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Home/Away Pitching Splits
Since 2017
ERA at Home
ERA on Road
ERA at Home
ERA at Home
Since 2017Home 4.19 1.26 118.0 5 5 0 7.9 2.5 1.1
Since 2017Away 6.16 1.53 103.2 4 7 0 8.8 3.6 1.8
2019Home 3.93 1.28 34.1 2 2 0 6.6 2.4 0.8
2019Away 3.30 1.17 30.0 3 1 0 12.3 4.5 1.2
2018Home 3.11 1.12 46.1 3 2 0 9.9 2.5 0.8
2018Away 5.23 1.43 41.1 0 2 0 7.2 3.3 1.7
2017Home 5.79 1.42 37.1 0 1 0 6.8 2.7 1.7
2017Away 10.02 2.01 32.1 1 4 0 7.5 3.1 2.5
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Stat Review
How does Jordan Lyles compare to other starting pitchers?
This section compares his stats with all starting pitcher seasons from the previous three seasons (minimum 120 innings)*. The bar represents the player's percentile rank. For example, if the bar is halfway across, then the player falls into the 50th percentile for that stat and it would be considered average.

* Exit Velocity, Barrels/BBE %, Balls Hit 95+ MPH %, and Spin Rate are benchmarked against this season's data (min 40 IP). See here for more exit velocity/barrels stats plus an explanation of current limitations with that data set.
  • K/BB
    Strikeout to walk ratio.
  • K/9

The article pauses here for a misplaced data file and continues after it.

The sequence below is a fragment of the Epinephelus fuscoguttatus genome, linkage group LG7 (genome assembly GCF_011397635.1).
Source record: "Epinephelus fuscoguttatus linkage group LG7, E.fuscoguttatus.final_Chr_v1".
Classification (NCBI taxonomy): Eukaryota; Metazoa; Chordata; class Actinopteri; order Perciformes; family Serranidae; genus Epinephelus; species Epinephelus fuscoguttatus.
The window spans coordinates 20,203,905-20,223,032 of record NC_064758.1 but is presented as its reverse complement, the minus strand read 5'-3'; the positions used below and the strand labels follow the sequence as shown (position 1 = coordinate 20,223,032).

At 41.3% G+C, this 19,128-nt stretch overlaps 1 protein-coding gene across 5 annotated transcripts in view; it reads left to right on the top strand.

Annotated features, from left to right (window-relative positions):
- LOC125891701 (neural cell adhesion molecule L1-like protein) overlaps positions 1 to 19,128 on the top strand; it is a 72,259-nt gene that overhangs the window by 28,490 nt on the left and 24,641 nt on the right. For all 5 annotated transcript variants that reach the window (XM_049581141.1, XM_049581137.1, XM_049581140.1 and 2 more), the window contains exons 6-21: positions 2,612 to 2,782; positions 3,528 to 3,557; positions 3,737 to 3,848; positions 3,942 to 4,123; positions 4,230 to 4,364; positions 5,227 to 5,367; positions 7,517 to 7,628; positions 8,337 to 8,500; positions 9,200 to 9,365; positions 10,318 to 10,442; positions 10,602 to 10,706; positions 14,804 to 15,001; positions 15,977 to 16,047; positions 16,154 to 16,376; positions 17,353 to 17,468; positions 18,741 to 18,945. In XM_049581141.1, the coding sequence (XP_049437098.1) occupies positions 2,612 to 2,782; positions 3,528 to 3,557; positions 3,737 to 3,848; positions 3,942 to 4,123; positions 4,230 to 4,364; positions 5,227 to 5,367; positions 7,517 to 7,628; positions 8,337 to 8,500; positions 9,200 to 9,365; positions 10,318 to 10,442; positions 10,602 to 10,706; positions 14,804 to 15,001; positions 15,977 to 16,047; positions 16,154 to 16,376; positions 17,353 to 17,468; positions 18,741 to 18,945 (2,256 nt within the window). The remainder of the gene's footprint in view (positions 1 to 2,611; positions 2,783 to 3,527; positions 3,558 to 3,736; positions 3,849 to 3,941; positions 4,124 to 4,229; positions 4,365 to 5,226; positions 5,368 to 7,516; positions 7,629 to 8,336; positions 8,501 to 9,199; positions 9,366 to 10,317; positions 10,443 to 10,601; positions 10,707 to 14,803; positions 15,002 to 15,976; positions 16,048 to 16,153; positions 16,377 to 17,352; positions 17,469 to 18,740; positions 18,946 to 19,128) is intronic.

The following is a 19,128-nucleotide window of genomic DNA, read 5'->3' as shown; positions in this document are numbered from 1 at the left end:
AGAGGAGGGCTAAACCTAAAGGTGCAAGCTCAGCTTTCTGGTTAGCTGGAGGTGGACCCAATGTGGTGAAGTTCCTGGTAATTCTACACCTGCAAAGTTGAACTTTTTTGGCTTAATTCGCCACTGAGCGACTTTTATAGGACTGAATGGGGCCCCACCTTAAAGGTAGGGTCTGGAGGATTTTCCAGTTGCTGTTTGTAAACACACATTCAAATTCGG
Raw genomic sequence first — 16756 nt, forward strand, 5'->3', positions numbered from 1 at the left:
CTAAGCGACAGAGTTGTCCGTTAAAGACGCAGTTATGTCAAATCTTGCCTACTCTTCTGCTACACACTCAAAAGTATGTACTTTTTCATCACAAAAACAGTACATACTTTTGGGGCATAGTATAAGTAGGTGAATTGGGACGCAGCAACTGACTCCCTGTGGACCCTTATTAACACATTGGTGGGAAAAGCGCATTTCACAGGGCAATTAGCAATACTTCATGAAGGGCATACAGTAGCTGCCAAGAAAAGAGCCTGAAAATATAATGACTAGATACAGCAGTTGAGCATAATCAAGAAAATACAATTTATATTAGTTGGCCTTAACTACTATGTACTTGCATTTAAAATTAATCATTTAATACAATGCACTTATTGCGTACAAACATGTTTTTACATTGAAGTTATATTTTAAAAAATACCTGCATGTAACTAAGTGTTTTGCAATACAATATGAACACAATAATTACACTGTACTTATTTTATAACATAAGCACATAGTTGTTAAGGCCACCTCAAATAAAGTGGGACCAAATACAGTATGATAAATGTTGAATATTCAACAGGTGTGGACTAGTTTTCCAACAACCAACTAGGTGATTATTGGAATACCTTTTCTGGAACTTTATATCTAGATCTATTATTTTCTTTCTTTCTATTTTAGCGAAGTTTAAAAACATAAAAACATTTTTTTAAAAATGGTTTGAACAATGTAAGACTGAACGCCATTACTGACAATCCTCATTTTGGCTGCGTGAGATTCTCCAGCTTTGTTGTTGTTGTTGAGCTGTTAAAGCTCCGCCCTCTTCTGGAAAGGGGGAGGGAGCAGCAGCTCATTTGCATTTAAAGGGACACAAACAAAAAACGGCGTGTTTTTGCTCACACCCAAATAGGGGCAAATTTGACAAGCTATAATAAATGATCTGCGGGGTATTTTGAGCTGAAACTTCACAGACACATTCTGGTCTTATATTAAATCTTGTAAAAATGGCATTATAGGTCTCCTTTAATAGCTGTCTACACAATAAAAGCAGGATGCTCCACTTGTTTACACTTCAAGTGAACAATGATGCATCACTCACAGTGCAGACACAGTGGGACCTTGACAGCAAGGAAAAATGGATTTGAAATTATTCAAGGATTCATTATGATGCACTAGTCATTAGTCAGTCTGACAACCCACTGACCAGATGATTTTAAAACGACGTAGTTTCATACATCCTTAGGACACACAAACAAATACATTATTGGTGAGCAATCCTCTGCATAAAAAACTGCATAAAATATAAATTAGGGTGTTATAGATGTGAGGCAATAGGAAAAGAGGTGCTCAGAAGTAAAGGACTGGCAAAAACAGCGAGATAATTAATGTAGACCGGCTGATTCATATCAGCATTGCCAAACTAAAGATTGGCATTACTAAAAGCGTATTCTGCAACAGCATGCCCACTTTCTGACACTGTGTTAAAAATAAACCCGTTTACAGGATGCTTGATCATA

Average strikeouts per nine innings.
  • BB/9
    Average walks per nine innings.
  • HR/9
    Average home runs allowed per nine innings.
  • Fastball
    Average fastball velocity.
  • ERA
    Earned run average. The average earned runs allowed per nine innings.
  • WHIP
    Walks plus hits per inning pitched.
    Batting average on balls in play. Measures how many balls in play against a pitcher go for hits.
  • GB/FB
    Groundball to flyball ratio. The higher the number, the more likely a pitcher is to induce groundballs.
  • Left On Base
    The percentage of base runners that a pitcher strands on base over the course of a season.
  • Exit Velocity
    The speed of the baseball as it comes off the bat, immediately after a batter makes contact.
  • Barrels/BBE
    The percentage of batted ball events resulting in a Barrel. A Barrel is a batted ball with similar exit velocity and launch angle to past ones that led to a minimum .500 batting average and 1.500 slugging percentage.